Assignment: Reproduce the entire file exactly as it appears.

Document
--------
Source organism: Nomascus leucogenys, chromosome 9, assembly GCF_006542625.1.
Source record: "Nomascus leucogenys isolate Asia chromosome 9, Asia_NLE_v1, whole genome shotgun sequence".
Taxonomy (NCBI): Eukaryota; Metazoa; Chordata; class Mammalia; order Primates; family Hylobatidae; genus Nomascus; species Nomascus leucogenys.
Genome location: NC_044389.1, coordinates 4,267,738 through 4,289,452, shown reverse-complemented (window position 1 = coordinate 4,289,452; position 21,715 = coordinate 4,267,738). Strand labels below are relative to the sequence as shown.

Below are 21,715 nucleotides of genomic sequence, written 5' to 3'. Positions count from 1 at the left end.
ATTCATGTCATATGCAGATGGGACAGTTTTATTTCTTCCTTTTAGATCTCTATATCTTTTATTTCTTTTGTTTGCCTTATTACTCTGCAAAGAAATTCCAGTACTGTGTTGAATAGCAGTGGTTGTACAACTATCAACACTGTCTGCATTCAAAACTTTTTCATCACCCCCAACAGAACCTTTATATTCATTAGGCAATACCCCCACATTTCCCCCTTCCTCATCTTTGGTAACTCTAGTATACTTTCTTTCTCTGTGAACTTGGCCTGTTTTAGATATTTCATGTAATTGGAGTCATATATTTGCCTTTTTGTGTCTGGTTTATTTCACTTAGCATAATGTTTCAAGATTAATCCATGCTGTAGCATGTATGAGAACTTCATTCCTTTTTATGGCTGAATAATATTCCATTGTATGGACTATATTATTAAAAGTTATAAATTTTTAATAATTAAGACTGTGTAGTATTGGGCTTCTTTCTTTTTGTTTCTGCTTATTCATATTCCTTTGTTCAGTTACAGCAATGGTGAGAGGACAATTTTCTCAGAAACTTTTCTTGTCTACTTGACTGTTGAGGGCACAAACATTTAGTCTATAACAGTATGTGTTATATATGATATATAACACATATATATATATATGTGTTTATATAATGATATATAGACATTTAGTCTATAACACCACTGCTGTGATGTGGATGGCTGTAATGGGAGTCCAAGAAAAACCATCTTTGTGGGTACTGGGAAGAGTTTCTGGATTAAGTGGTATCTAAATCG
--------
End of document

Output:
Source organism: Nomascus leucogenys, chromosome 9, assembly GCF_006542625.1.
Source record: "Nomascus leucogenys isolate Asia chromosome 9, Asia_NLE_v1, whole genome shotgun sequence".
Taxonomy (NCBI): Eukaryota; Metazoa; Chordata; class Mammalia; order Primates; family Hylobatidae; genus Nomascus; species Nomascus leucogenys.
Genome location: NC_044389.1, coordinates 4,267,738 through 4,289,452, shown reverse-complemented (window position 1 = coordinate 4,289,452; position 21,715 = coordinate 4,267,738). Strand labels below are relative to the sequence as shown.

Below are 21,715 nucleotides of genomic sequence, written 5' to 3'. Positions count from 1 at the left end.
ATTCATGTCATATGCAGATGGGACAGTTTTATTTCTTCCTTTTAGATCTCTATATCTTTTATTTCTTTTGTTTGCCTTATTACTCTGCAAAGAAATTCCAGTACTGTGTTGAATAGCAGTGGTTGTACAACTATCAACACTGTCTGCATTCAAAACTTTTTCATCACCCCCAACAGAACCTTTATATTCATTAGGCAATACCCCCACATTTCCCCCTTCCTCATCTTTGGTAACTCTAGTATACTTTCTTTCTCTGTGAACTTGGCCTGTTTTAGATATTTCATGTAATTGGAGTCATATATTTGCCTTTTTGTGTCTGGTTTATTTCACTTAGCATAATGTTTCAAGATTAATCCATGCTGTAGCATGTATGAGAACTTCATTCCTTTTTATGGCTGAATAATATTCCATTGTATGGACTATATTATTAAAAGTTATAAATTTTTAATAATTAAGACTGTGTAGTATTGGGCTTCTTTCTTTTTGTTTCTGCTTATTCATATTCCTTTGTTCAGTTACAGCAATGGTGAGAGGACAATTTTCTCAGAAACTTTTCTTGTCTACTTGACTGTTGAGGGCACAAACATTTAGTCTATAACAGTATGTGTTATATATGATATATAACACATATATATATATATGTGTTTATATAATGATATATAGACATTTAGTCTATAACACCACTGCTGTGATGTGGATGGCTGTAATGGGAGTCCAAGAAAAACCATCTTTGTGGGTACTGGGAAGAGTTTCTGGATTAAGTGGTATCTAAATCG